It’s never just about the money.” That is a common phrase amongst professionals who work with people in conflict. Money is certainly a critical piece of many, if not most, negotiations of any kind and certainly this is true in divorces. Of course, there are situations where it’s obvious to anyone and everyone that more than just dollars and cents are involved. A surprising number of people come into the negotiation of their own divorces thinking and saying that it’s “just a business deal” by the time they make the decision to divorce.
Marriage is a complex entwinement of a personal and intimate relationship; a financial partnership and a legal relationship. Each thread of this intricate network has its own nuanced associations. When people decide to divorce they face disentangling on many levels some of which are simpler than others. Often it is impossible to have enough objectivity about one’s own situation to navigate effectively to this new separated relationship.
My experience over the years has taught me that it’s almost never just a deal. I think about the inverse: years ago my husband and I lived together before we married. We each had two children from our previous marriages living with us, we had a joint bank account and we owned a house together. As our wedding date approached, I became increasingly worried. Our relationship was working. Our family; although non-traditional, was functioning well. Our situation was good. Why were we changing it? After we married, I did feel an emotional shift in each of us toward our commitment to one another. Nothing else changed.
Money is powerful in our culture. It is one of the ways in which we learn to judge ourselves and others. It is a powerful way we assess success – our own, our friends and neighbors and our family. It is associated with power and privilege. And on a more mundane level . . . it pays the bills.
Many divorces are attributed to conflicts around money. Spending and earning patterns develop over the course of a marriage that are often uncomfortable – critically so – for one or both members of the couple. Money is sometimes used as a means of control in the relationship in small or big ways. Spouses may not have equal access to or information about the assets of the marital partnership.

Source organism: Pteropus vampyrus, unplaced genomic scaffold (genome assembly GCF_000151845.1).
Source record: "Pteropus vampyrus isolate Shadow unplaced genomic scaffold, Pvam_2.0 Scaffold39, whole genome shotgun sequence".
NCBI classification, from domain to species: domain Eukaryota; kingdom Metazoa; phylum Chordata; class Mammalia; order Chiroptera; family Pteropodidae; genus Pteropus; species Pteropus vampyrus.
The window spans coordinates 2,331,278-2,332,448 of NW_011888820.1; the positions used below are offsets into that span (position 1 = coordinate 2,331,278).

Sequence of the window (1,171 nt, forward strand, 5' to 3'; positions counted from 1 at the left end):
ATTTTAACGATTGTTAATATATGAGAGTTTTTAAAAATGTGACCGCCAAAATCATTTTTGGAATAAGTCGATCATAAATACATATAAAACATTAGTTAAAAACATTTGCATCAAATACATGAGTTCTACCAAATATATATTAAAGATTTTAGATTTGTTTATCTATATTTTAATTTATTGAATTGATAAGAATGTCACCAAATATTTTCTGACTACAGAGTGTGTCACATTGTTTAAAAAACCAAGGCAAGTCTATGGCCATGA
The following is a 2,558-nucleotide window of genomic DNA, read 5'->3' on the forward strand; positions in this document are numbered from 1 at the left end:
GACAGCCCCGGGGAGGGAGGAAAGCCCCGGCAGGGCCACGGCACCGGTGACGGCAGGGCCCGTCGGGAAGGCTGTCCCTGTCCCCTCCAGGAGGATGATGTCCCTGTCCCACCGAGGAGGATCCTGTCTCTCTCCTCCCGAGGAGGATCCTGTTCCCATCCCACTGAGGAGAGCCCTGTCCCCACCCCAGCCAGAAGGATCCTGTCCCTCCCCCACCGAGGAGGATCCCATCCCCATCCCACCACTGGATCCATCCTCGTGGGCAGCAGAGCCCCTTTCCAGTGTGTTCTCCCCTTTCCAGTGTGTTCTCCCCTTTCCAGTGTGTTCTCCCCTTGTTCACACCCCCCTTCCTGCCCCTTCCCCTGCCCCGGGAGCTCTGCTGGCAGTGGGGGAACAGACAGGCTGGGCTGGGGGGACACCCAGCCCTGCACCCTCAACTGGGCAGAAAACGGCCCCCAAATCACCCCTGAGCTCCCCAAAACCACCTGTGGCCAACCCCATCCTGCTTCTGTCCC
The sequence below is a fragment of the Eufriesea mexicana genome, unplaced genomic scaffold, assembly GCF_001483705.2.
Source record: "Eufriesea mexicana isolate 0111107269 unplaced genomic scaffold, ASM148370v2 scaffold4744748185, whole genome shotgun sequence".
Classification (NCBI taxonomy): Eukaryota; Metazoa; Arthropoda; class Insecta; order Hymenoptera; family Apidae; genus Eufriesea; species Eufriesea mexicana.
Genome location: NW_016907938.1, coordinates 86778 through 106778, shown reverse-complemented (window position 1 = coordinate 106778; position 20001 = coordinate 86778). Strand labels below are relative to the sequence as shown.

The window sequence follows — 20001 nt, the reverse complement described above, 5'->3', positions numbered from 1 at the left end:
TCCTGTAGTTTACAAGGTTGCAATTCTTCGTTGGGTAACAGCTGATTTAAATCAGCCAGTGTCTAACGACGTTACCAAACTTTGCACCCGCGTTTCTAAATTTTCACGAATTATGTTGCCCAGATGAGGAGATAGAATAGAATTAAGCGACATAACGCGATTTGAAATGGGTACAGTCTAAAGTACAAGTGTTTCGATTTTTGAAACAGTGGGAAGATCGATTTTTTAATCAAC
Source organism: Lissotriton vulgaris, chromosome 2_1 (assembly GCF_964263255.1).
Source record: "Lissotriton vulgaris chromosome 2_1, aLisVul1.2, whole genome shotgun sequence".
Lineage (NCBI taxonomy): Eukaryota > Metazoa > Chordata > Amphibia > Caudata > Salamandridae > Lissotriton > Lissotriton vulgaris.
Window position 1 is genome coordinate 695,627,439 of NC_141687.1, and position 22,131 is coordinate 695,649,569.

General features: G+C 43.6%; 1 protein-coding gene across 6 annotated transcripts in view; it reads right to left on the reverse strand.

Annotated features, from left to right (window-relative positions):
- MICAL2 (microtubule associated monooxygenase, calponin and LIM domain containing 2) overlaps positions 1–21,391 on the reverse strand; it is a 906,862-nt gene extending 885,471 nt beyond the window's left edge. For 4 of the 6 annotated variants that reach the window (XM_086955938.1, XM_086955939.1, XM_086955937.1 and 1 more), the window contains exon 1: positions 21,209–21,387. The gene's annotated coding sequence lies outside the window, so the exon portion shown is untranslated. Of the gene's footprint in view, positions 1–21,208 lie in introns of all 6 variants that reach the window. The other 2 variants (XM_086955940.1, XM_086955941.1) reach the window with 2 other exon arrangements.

As a family lawyer, I have years of experience dealing with money issues in divorce. I have exposure and access to information about taxes, asset management, cash flow, mortgages and a myriad of other financial issues that relate to people’s lives. I have software that can help analyze the assets and income of a marriage and create a variety of scenarios for the participants to consider. I use all these capabilities (as do my colleagues) to help my clients find the best solution to their situation. Collaborative Clients sometimes ask me why hire a neutral financial expert when all these resources are available in my office. Here is what I say: I am not an expert nor [in Collaborative matters] am I neutral.
My experience has shown me that introducing a neutral expert around money is a powerful tool to help people be less reactive to each other and more mutually focused on solving the economic disentanglement they face. I think this is true for a few reasons. The neutral is an expert. The neutral is pragmatic and not judgmental. The neutral is focused on finding solutions that work for both people. The neutral is focused on the money not the meaning of money.
The neutral is an expert. Frequently, spouses who choose divorce have argued extensively about money. These arguments are framed in the context of the larger relationship and are often about who is right and who is wrong. The neutral is not engaged in that battle. In addition, the neutral becomes an expert on the family finances and is trusted by both. The neutral’s expertise helps level the playing field and both spouses feel informed and supported in the decision-making process.
The neutral looks at the finances without judgment. Whatever is presented is the situation we work with. There are no criticisms or recriminations for previous decisions or behavior. People can relax because they will not be judged.
The neutral is working with the Collaborative team to find solutions for both people. The neutral is not primarily focused on one person with the other in the background.
The neutral is focused on meeting the expenses of the family and creating financial security for them. The neutral is not focused on the intrigue and meaning of money for the individuals in other regards. This focus permits people to concentrate on making a plan that makes sense for them and that will allow them to move forward in their lives in an orderly and safe way.
The financial neutral adds real value to the Collaborative team and, in my experience, almost always shortens and simplifies the negotiation.